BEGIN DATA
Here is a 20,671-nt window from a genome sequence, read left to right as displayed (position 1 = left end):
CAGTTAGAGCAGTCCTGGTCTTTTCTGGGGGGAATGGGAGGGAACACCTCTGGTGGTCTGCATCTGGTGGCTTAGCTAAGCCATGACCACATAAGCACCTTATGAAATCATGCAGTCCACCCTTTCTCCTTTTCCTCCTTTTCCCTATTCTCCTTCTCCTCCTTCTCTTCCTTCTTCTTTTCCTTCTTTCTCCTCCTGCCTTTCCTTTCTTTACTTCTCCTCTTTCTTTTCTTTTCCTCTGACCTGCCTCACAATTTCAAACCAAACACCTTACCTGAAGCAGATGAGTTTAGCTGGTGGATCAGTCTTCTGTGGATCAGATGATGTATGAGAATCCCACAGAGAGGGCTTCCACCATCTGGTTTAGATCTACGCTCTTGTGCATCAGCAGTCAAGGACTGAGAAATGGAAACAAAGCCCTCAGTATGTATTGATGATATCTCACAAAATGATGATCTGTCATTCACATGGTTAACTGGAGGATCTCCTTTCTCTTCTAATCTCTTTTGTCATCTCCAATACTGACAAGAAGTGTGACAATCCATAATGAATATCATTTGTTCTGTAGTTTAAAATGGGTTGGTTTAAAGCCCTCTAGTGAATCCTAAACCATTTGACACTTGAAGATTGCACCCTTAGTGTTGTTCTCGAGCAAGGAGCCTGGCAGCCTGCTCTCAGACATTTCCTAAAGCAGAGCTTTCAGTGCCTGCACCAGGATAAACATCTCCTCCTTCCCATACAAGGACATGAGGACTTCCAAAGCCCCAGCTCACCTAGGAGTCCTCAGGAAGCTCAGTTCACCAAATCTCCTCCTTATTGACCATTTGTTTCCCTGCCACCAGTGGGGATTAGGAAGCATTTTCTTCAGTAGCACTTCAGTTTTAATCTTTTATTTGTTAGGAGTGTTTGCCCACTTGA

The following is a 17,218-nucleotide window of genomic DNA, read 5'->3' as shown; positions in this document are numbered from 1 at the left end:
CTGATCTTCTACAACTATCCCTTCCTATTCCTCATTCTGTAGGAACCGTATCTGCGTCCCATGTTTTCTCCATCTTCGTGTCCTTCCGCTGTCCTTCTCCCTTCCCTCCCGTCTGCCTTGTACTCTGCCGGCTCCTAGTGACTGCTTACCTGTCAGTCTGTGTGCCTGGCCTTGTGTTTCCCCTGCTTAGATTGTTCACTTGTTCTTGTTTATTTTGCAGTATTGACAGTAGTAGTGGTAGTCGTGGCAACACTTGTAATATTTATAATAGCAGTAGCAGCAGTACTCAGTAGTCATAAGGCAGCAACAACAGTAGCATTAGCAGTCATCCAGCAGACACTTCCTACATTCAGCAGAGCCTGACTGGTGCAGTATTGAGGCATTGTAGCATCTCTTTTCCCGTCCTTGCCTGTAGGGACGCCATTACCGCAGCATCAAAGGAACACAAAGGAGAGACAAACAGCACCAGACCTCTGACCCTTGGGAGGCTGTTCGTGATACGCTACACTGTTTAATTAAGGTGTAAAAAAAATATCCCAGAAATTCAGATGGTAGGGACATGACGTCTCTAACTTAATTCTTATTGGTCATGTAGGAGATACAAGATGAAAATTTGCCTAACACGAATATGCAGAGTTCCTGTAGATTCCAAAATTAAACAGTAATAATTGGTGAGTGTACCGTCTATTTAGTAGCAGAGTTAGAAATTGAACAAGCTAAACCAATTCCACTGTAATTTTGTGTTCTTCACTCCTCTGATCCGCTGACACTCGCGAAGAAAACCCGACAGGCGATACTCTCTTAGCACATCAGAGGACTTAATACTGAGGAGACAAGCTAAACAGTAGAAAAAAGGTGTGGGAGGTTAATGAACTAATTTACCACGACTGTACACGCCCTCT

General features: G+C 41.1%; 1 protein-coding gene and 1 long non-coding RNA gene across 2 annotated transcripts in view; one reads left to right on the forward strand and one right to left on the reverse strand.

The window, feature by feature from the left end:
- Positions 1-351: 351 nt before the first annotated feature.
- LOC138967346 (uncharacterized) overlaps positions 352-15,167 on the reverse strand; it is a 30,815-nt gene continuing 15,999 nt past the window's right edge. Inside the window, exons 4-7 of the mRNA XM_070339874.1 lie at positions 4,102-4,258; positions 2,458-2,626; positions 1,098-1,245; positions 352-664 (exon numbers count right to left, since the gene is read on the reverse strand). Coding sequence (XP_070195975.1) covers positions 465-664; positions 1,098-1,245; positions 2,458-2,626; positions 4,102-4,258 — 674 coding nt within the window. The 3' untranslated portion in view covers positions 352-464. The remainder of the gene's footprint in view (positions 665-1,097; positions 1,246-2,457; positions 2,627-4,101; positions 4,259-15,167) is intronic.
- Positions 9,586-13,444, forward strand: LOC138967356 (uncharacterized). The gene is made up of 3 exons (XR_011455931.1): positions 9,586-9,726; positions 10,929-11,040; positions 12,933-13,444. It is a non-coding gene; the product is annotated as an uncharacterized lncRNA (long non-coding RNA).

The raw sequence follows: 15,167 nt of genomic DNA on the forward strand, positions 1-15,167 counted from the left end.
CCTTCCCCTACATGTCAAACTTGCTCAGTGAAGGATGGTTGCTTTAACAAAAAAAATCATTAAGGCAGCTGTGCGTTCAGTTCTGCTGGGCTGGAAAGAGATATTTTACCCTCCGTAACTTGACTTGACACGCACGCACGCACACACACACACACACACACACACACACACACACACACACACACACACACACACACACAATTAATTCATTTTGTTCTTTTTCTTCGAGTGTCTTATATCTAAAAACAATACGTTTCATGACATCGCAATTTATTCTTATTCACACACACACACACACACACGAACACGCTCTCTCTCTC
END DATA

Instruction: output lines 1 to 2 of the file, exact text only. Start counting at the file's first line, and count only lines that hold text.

Here is a 20,671-nt window from a genome sequence, read left to right as displayed (position 1 = left end):
CAGTTAGAGCAGTCCTGGTCTTTTCTGGGGGGAATGGGAGGGAACACCTCTGGTGGTCTGCATCTGGTGGCTTAGCTAAGCCATGACCACATAAGCACCTTATGAAATCATGCAGTCCACCCTTTCTCCTTTTCCTCCTTTTCCCTATTCTCCTTCTCCTCCTTCTCTTCCTTCTTCTTTTCCTTCTTTCTCCTCCTGCCTTTCCTTTCTTTACTTCTCCTCTTTCTTTTCTTTTCCTCTGACCTGCCTCACAATTTCAAACCAAACACCTTACCTGAAGCAGATGAGTTTAGCTGGTGGATCAGTCTTCTGTGGATCAGATGATGTATGAGAATCCCACAGAGAGGGCTTCCACCATCTGGTTTAGATCTACGCTCTTGTGCATCAGCAGTCAAGGACTGAGAAATGGAAACAAAGCCCTCAGTATGTATTGATGATATCTCACAAAATGATGATCTGTCATTCACATGGTTAACTGGAGGATCTCCTTTCTCTTCTAATCTCTTTTGTCATCTCCAATACTGACAAGAAGTGTGACAATCCATAATGAATATCATTTGTTCTGTAGTTTAAAATGGGTTGGTTTAAAGCCCTCTAGTGAATCCTAAACCATTTGACACTTGAAGATTGCACCCTTAGTGTTGTTCTCGAGCAAGGAGCCTGGCAGCCTGCTCTCAGACATTTCCTAAAGCAGAGCTTTCAGTGCCTGCACCAGGATAAACATCTCCTCCTTCCCATACAAGGACATGAGGACTTCCAAAGCCCCAGCTCACCTAGGAGTCCTCAGGAAGCTCAGTTCACCAAATCTCCTCCTTATTGACCATTTGTTTCCCTGCCACCAGTGGGGATTAGGAAGCATTTTCTTCAGTAGCACTTCAGTTTTAATCTTTTATTTGTTAGGAGTGTTTGCCCACTTGA